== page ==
Q: I mainly use the Google Chrome browser on my Windows 10 PC. But sometimes video won’t play on that browser, and I have to switch to Mozilla Firefox. Sometimes web links won’t work on one of those browsers, but they do work on the Microsoft Edge browser. I’d rather just use one browser; where can I get one that works for everything?
Mark Hendrickson, Minneapolis
A: All browsers have their problems with video and web links, but most are easy to fix. In Google Chrome, the simplest video remedy is to turn off the PC’s “hardware acceleration,” in which the PC’s processor hands video tasks to a graphics chip. But that doesn’t always result in a good video experience. See tinyurl.com/ycktoxdp for details on turning off hardware acceleration.
If that doesn’t work, try deleting Chrome’s accumulated “browsing data,” which can conflict with watching video. See the same tinyurl (to make the changes called for, scroll to the bottom of the “settings” screen and click on “advanced.”) Note that this deletes the browser’s “cookies,” the code that identifies you to websites. You will need to log into some websites again.
Clearing Chrome’s internet data can also solve some web link problems. Other potential web-link fixes for Chrome include eliminating some browser extensions, replacing the user profile or removing unwanted programs (see tinyurl.com/y7xjhk5n).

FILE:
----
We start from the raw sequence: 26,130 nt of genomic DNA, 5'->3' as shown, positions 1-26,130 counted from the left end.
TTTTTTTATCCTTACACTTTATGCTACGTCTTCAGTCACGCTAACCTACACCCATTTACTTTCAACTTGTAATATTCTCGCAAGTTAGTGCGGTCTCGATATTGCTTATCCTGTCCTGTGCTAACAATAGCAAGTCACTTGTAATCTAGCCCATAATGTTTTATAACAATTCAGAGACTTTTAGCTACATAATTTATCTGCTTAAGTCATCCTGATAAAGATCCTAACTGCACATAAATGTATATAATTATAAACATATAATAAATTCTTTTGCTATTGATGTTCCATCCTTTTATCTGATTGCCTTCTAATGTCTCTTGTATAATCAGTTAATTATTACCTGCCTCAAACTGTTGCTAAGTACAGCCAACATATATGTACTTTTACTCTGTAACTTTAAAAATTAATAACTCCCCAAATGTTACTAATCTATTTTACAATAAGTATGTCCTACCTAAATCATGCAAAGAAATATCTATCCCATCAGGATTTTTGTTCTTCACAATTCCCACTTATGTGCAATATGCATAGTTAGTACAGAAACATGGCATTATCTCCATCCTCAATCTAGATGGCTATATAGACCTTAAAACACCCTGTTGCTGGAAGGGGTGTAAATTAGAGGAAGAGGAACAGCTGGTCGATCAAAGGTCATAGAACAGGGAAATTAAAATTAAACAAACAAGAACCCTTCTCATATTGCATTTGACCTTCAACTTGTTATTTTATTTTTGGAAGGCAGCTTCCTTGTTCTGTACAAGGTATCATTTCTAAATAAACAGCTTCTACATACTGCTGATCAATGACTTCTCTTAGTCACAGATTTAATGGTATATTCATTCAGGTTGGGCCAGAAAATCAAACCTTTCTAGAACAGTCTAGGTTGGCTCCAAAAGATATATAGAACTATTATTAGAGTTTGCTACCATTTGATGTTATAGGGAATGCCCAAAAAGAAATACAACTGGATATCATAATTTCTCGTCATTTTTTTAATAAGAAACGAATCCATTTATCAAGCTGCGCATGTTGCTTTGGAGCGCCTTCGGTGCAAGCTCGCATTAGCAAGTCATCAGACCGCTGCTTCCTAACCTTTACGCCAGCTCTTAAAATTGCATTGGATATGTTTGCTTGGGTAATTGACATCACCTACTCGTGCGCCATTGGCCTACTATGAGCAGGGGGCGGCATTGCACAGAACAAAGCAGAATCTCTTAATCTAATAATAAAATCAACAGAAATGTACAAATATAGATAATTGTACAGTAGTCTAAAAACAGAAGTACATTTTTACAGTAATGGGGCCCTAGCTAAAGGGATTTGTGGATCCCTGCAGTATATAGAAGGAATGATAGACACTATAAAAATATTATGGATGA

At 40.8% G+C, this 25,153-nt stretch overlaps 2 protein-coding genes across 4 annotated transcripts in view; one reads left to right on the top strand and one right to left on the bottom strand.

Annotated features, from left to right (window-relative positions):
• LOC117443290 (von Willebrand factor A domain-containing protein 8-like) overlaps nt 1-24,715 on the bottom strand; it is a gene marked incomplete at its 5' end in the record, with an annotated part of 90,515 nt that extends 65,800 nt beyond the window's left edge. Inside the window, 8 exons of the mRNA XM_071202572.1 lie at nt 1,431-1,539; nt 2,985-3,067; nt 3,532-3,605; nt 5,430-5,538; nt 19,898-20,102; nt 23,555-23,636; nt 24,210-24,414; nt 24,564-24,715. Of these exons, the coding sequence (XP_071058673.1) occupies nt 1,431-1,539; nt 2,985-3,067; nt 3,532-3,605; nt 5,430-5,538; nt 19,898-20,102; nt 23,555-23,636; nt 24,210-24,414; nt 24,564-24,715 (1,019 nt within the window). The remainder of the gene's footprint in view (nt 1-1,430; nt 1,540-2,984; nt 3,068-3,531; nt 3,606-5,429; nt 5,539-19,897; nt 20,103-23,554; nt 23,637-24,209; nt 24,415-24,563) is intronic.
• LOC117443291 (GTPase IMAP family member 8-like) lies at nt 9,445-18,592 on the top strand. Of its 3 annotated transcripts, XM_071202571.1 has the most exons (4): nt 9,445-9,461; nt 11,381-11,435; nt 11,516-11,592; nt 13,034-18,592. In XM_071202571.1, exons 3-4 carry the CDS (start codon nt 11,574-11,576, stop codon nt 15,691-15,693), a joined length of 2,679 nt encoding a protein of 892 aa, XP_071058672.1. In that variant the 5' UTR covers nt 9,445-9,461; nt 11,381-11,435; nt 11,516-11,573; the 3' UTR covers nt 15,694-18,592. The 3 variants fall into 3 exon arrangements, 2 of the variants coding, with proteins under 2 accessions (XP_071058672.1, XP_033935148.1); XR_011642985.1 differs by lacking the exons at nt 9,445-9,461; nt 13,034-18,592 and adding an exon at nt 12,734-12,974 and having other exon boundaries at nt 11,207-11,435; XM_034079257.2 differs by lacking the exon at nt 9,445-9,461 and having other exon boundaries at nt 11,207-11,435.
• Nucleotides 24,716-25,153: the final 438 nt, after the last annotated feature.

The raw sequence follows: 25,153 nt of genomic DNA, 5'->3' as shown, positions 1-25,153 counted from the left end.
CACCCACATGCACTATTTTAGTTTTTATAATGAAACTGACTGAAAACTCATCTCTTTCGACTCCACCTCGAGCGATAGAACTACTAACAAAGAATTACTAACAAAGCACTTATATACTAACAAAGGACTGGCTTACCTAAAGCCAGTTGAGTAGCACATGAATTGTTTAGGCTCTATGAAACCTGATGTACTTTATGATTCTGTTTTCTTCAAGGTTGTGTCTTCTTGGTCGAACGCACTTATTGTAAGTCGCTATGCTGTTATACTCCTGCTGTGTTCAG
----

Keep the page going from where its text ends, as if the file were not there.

Some Mozilla Firefox video problems can also be fixed by turning off hardware acceleration (see tinyurl.com/ych4pnkm). But Firefox also has a unique video issue, a feature called either “content blocking” or “tracking protection.” The feature prevents someone from adding code to your browser that will track your movements from one website to another. But it can also interfere with watching video. (To turn it off, see tinyurl.com/y7d5rhuo).
Firefox web-link problems can also be solved by turning off hardware acceleration or by clearing the cache and cookies (see tinyurl.com/yb4quccw).
Video problems with the Microsoft Edge browser can often be fixed by enabling or updating the browser’s Adobe Flash Player software or by downloading the latest software driver for the PC’s video card (see tinyurl.com/y8ykko5d).
To fix Web-link problems with Edge, try clearing the browser data (see tinyurl.com/hk5dblk).
Q: I used a computer-aided design program called AutoSketch 2.1 on early versions of Windows in the 1990s. The program’s performance declined in later versions of Windows, and it quit working when Windows 2000 was introduced. There are newer versions of AutoSketch available, but I don’t care for them. Is there any way I can use AutoSketch 2.1 on Windows 7?
Jeff Menard, Youngsville, La.
A: Maybe. Microsoft operating systems since Windows 2000 used a different technical design than previous consumer versions of Windows, so it’s not surprising that your older program didn’t work with them. But you can try using Windows 7’s “compatibility mode,” which allows it to imitate the way older versions of Windows worked. Compatibility mode goes back as far as Windows 95, so it may help you (see tinyurl.com/nnvuctm).
E-mail tech questions to firstname.lastname@example.org. Include name, city and telephone number.